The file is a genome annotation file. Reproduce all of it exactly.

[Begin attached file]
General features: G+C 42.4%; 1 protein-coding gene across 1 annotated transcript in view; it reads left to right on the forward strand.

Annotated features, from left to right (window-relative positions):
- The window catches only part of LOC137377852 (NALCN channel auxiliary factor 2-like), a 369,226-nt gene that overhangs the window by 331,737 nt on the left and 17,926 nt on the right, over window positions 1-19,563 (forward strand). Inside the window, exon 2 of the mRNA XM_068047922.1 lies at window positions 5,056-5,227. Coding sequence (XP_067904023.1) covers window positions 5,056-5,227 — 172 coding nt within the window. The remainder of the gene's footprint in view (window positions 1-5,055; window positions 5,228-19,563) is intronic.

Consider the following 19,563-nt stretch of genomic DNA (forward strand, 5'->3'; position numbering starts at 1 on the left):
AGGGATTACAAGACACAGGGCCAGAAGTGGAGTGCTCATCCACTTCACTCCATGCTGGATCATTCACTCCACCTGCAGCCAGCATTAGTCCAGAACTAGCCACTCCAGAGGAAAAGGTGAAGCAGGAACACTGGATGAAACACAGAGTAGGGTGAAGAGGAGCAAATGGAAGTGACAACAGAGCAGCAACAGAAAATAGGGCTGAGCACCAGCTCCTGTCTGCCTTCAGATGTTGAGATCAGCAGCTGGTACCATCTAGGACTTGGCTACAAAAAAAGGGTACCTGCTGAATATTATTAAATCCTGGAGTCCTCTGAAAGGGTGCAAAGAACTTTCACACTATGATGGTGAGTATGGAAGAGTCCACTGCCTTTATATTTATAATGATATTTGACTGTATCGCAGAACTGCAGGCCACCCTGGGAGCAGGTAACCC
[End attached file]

General features: G+C 42.4%; 1 protein-coding gene across 1 annotated transcript in view; it reads left to right on the forward strand.

Annotated features, from left to right (window-relative positions):
- The window catches only part of LOC137377852 (NALCN channel auxiliary factor 2-like), a 369,226-nt gene that overhangs the window by 331,737 nt on the left and 17,926 nt on the right, over window positions 1-19,563 (forward strand). Inside the window, exon 2 of the mRNA XM_068047922.1 lies at window positions 5,056-5,227. Coding sequence (XP_067904023.1) covers window positions 5,056-5,227 — 172 coding nt within the window. The remainder of the gene's footprint in view (window positions 1-5,055; window positions 5,228-19,563) is intronic.

Consider the following 19,563-nt stretch of genomic DNA (forward strand, 5'->3'; position numbering starts at 1 on the left):
AGGGATTACAAGACACAGGGCCAGAAGTGGAGTGCTCATCCACTTCACTCCATGCTGGATCATTCACTCCACCTGCAGCCAGCATTAGTCCAGAACTAGCCACTCCAGAGGAAAAGGTGAAGCAGGAACACTGGATGAAACACAGAGTAGGGTGAAGAGGAGCAAATGGAAGTGACAACAGAGCAGCAACAGAAAATAGGGCTGAGCACCAGCTCCTGTCTGCCTTCAGATGTTGAGATCAGCAGCTGGTACCATCTAGGACTTGGCTACAAAAAAAGGGTACCTGCTGAATATTATTAAATCCTGGAGTCCTCTGAAAGGGTGCAAAGAACTTTCACACTATGATGGTGAGTATGGAAGAGTCCACTGCCTTTATATTTATAATGATATTTGACTGTATCGCAGAACTGCAGGCCACCCTGGGAGCAGGTAACCC